Invasive Species Compendium

Detailed coverage of invasive species threatening livelihoods and the environment worldwide

Abstract

Invasion risk assessment using trait-environment and species distribution modelling techniques in an arid protected area: towards conservation prioritization.

Abstract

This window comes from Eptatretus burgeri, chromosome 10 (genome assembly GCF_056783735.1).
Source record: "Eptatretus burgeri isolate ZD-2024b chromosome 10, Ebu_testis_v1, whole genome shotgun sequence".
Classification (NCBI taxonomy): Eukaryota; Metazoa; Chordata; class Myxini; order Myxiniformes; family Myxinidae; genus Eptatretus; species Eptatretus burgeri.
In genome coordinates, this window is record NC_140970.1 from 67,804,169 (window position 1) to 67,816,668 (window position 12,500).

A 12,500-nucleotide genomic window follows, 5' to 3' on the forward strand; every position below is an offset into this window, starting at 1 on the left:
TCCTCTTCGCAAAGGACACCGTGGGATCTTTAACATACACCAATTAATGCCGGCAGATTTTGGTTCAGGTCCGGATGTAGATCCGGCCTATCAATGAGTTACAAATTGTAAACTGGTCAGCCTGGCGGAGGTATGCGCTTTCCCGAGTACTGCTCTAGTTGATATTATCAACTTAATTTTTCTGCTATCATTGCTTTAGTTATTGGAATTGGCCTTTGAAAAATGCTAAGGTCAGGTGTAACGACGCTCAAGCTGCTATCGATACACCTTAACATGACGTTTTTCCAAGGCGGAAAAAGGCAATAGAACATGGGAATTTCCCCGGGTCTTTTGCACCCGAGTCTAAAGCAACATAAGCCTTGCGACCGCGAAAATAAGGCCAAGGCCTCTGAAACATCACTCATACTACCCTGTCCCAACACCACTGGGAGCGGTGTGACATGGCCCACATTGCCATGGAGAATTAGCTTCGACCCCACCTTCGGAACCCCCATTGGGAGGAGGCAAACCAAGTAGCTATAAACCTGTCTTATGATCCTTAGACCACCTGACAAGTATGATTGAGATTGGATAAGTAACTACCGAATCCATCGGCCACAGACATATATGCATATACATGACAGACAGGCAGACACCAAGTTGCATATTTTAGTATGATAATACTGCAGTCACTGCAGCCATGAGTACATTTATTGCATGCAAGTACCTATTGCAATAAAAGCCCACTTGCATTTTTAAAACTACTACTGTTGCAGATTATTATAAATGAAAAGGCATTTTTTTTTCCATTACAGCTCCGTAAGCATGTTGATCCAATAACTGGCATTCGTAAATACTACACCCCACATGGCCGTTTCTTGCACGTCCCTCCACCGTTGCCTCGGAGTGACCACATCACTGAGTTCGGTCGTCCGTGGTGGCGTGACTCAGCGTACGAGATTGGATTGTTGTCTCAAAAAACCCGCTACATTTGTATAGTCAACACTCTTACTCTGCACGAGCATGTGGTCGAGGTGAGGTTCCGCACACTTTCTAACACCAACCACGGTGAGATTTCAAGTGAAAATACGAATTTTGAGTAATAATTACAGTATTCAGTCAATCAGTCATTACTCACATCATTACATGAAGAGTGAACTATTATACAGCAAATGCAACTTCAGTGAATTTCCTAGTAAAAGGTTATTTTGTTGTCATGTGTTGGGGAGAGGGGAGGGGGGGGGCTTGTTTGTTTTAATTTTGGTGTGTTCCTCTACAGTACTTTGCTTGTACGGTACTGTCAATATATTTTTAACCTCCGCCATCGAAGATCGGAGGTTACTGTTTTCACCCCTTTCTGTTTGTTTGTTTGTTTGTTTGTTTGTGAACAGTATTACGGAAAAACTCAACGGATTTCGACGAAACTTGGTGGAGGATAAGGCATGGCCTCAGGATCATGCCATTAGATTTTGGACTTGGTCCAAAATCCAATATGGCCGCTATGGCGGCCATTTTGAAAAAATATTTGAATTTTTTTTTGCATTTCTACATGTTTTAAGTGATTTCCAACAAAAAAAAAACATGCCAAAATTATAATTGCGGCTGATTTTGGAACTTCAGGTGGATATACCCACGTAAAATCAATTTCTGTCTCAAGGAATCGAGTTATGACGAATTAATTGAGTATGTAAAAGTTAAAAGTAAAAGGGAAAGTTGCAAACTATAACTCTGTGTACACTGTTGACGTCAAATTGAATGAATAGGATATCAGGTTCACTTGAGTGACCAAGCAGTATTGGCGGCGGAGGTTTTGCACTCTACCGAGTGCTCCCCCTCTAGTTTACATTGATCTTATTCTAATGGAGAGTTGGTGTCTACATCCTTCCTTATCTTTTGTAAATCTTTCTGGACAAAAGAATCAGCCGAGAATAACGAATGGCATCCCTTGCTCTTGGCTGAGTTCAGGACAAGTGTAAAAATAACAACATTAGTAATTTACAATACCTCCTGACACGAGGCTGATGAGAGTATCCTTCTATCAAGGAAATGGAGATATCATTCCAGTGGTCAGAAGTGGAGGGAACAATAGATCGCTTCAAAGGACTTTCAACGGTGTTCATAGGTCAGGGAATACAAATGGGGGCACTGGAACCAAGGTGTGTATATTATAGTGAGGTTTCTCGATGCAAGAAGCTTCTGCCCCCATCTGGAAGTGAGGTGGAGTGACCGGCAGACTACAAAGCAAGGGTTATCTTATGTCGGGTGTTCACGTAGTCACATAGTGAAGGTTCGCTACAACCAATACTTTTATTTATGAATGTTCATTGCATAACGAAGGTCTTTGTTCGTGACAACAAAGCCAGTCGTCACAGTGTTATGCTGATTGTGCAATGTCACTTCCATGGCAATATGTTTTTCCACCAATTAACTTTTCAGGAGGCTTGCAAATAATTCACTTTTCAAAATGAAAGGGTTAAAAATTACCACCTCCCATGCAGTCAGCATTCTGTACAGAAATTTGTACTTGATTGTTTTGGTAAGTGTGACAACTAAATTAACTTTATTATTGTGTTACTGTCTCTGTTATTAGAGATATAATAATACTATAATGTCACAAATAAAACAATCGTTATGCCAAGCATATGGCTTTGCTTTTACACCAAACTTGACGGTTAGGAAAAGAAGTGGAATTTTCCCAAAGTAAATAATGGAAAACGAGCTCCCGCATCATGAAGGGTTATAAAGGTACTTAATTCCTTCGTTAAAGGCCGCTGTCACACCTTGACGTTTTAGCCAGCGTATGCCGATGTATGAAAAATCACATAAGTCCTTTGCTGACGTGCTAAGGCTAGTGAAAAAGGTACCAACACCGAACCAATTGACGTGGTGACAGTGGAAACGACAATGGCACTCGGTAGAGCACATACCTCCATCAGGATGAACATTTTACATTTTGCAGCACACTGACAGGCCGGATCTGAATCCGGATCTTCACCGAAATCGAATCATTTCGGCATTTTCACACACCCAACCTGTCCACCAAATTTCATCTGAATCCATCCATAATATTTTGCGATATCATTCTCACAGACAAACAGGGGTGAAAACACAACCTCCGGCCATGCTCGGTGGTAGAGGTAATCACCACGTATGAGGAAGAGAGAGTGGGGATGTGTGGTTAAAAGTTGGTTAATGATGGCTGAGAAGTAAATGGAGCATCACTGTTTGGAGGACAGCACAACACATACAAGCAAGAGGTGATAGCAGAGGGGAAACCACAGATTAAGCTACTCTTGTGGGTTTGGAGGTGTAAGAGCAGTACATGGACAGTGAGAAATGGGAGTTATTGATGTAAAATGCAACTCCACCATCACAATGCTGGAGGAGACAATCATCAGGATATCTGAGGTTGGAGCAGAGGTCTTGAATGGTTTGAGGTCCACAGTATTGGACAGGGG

Invasive species are considered as one of the key threats to biodiversity and human livelihoods globally. The most effective strategy for handling invasion would be based on profiling invasive species and identifying areas at risk of invasion before they occur. The current study used a trait-environment modelling approach to identify alien species with high probability of invasiveness and combined this with the species distribution models (SDMs) to predict areas in the arid Saint Katherine Protectorate (SKP) in Egypt that were at highest risk of invasion by these species. The specific leaf area, number of leaves, soil nitrogen, and prevalence of disturbances were the most important biotic and abiotic indicators for predicting invasiveness in SKP. Of the investigated 33 alien plant species, three species were identified to have the highest probability of invasiveness, including Salvia rosmarinus, Eucalyptus globulus, and Acacia saligna. The outcome of the SDMs revealed that precipitation seasonality and temperature-related variables were the most important bioclimatic predictors determining the potential invasion risk of the studied alien species. Potential invasion is more likely in the eastern and northern parts of SKP, where biodiversity-rich common microhabitats are found and where there is a prevalence of disturbances such as tourism activities. The Etalaa, Shaq Mosa, and El-Mesirdi wadis microhabitats, in particular, were identified in the current study to be potentially highly suitable microhabitats for alien invasiveness and should be prioritized for monitoring and conservation actions. Moreover, the three identified species could be used as early indicators for microhabitats at risk of invasion along the environmental gradients of temperature and precipitation in arid ecosystems. This approach can be applied to other taxa and other ecosystems and can provide opportunities for formulating proactive management strategies against biological invasions.